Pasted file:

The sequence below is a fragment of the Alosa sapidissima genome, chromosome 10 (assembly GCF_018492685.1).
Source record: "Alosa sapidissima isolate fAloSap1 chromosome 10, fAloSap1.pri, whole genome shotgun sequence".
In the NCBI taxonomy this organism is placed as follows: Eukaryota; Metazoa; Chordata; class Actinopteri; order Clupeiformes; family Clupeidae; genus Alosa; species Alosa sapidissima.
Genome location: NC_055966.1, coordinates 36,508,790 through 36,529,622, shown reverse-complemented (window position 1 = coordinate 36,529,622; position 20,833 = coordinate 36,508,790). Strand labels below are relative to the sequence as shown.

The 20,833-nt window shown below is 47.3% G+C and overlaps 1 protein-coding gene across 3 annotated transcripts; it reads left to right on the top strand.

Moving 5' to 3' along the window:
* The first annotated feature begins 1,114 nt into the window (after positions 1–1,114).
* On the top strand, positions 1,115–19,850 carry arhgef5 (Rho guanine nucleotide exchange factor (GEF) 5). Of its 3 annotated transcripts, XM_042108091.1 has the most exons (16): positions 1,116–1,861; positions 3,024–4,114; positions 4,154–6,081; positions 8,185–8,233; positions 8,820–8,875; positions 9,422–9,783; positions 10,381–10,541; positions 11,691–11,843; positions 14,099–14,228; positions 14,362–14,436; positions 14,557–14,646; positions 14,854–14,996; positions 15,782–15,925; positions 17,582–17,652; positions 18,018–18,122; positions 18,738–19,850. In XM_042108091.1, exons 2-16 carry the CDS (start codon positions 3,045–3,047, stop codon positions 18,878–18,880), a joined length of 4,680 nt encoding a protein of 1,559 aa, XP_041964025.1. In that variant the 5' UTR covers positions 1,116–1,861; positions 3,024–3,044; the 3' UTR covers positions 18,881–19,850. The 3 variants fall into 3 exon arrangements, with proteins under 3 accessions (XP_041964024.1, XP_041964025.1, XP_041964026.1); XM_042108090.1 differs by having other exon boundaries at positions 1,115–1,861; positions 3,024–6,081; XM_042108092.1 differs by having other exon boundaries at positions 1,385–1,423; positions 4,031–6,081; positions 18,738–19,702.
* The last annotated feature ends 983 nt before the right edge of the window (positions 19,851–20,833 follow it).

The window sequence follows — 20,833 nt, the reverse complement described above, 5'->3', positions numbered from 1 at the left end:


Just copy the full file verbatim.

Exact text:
The sequence below is a fragment of the Alosa sapidissima genome, chromosome 10 (assembly GCF_018492685.1).
Source record: "Alosa sapidissima isolate fAloSap1 chromosome 10, fAloSap1.pri, whole genome shotgun sequence".
In the NCBI taxonomy this organism is placed as follows: Eukaryota; Metazoa; Chordata; class Actinopteri; order Clupeiformes; family Clupeidae; genus Alosa; species Alosa sapidissima.
Genome location: NC_055966.1, coordinates 36,508,790 through 36,529,622, shown reverse-complemented (window position 1 = coordinate 36,529,622; position 20,833 = coordinate 36,508,790). Strand labels below are relative to the sequence as shown.

The 20,833-nt window shown below is 47.3% G+C and overlaps 1 protein-coding gene across 3 annotated transcripts; it reads left to right on the top strand.

Moving 5' to 3' along the window:
* The first annotated feature begins 1,114 nt into the window (after positions 1–1,114).
* On the top strand, positions 1,115–19,850 carry arhgef5 (Rho guanine nucleotide exchange factor (GEF) 5). Of its 3 annotated transcripts, XM_042108091.1 has the most exons (16): positions 1,116–1,861; positions 3,024–4,114; positions 4,154–6,081; positions 8,185–8,233; positions 8,820–8,875; positions 9,422–9,783; positions 10,381–10,541; positions 11,691–11,843; positions 14,099–14,228; positions 14,362–14,436; positions 14,557–14,646; positions 14,854–14,996; positions 15,782–15,925; positions 17,582–17,652; positions 18,018–18,122; positions 18,738–19,850. In XM_042108091.1, exons 2-16 carry the CDS (start codon positions 3,045–3,047, stop codon positions 18,878–18,880), a joined length of 4,680 nt encoding a protein of 1,559 aa, XP_041964025.1. In that variant the 5' UTR covers positions 1,116–1,861; positions 3,024–3,044; the 3' UTR covers positions 18,881–19,850. The 3 variants fall into 3 exon arrangements, with proteins under 3 accessions (XP_041964024.1, XP_041964025.1, XP_041964026.1); XM_042108090.1 differs by having other exon boundaries at positions 1,115–1,861; positions 3,024–6,081; XM_042108092.1 differs by having other exon boundaries at positions 1,385–1,423; positions 4,031–6,081; positions 18,738–19,702.
* The last annotated feature ends 983 nt before the right edge of the window (positions 19,851–20,833 follow it).

The window sequence follows — 20,833 nt, the reverse complement described above, 5'->3', positions numbered from 1 at the left end: